A portion of the book provides profiles and stories of people that have grown pawpaws and tried to get them out to the general public. The PawPaw Foundation was established in 1988, and there are several named cultivars available. At one point, Ocean Spray expressed interest in using them but they needed a large quantity of pulp. The largest orchard is in Maryland and contains 1000+ trees on 5 acres. Harvesting techniques (still by hand) are discussed along with seed germination tips. At this time, pawpaw usage remains a boutique item with large quantities going to high-end restaurants via rapid shipping methods. Kentucky State University has a dedicated research program. Pawpaw festivals celebrate the fruit and its possibilities every year with the largest in Ohio, a 3-day event! I’d love to try some pawpaw beer sometime – perhaps I’ll have to go one year.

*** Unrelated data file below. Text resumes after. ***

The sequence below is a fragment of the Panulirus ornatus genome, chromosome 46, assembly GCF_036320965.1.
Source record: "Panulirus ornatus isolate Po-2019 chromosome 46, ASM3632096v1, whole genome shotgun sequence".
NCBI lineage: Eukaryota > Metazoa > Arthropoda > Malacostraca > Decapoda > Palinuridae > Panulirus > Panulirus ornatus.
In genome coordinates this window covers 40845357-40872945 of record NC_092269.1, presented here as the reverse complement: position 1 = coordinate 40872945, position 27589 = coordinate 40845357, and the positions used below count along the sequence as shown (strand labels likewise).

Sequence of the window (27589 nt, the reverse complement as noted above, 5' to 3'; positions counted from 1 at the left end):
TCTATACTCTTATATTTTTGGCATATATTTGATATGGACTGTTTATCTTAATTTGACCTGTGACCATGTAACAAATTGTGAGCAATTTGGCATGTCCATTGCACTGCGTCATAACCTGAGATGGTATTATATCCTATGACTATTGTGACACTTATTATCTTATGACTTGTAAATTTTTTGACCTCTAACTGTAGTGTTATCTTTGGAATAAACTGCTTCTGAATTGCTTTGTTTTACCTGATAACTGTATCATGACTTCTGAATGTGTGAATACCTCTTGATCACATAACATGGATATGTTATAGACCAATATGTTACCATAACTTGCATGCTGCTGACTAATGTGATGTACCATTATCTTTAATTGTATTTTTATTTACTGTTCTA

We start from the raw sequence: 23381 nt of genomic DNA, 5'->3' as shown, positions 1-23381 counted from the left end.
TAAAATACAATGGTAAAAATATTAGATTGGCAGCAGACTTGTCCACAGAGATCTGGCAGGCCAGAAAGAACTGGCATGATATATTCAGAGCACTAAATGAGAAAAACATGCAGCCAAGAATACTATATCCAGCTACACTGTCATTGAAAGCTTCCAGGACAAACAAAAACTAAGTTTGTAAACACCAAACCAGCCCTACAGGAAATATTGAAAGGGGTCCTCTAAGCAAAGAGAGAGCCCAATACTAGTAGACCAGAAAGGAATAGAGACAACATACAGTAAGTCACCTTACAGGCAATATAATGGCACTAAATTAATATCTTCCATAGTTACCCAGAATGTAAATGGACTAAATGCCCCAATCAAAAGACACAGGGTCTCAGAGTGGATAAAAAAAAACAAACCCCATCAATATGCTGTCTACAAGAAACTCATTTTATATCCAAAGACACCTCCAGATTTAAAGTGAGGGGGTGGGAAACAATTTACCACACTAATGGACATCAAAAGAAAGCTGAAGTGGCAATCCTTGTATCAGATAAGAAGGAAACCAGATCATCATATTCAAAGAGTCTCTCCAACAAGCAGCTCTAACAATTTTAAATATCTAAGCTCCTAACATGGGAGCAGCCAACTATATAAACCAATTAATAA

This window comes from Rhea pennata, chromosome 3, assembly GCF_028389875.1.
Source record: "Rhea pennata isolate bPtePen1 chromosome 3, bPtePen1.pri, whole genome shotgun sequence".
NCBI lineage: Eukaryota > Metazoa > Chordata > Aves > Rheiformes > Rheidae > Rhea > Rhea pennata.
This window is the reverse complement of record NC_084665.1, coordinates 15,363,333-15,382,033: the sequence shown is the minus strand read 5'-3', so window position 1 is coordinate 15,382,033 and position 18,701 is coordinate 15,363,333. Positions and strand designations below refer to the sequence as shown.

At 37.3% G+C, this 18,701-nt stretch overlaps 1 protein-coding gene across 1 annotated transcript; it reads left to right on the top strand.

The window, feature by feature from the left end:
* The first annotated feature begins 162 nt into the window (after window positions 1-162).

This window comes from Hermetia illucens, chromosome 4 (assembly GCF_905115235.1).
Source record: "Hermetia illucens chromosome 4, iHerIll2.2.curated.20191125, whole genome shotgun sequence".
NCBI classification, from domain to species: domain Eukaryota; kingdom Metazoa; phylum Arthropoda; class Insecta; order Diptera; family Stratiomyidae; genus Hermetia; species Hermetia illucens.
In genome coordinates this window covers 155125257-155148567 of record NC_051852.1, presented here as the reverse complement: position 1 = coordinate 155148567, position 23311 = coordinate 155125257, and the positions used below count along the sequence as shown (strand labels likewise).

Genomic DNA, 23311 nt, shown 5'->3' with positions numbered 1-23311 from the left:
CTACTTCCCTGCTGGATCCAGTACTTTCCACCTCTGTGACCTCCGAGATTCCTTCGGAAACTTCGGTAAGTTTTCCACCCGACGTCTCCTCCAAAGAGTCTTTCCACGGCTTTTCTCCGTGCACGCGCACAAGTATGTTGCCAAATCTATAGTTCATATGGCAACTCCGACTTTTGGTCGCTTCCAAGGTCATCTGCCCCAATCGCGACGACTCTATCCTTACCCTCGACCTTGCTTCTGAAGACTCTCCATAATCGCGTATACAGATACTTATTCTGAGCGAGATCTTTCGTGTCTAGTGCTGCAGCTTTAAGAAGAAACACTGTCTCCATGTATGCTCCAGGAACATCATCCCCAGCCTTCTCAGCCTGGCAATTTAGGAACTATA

Asimina triloba fall color
The final part of the book takes the reader on a mad dash through the areas where pawpaw grows. The author describes his travels in search of wild pawpaw patches and the people he met along the way. Some of the descriptions of places are very detailed; I may have to look for the roadsides he described in Williamsburg, VA the next time that I’m there.

If you live in the natural range of pawpaw, consider introducing one to your garden. It is the one and only host plant for the zebra swallowtail butterfly (if you need another reason). Remember to get two plants from different sources if you want fruit (planting seeds or seedlings will do the trick).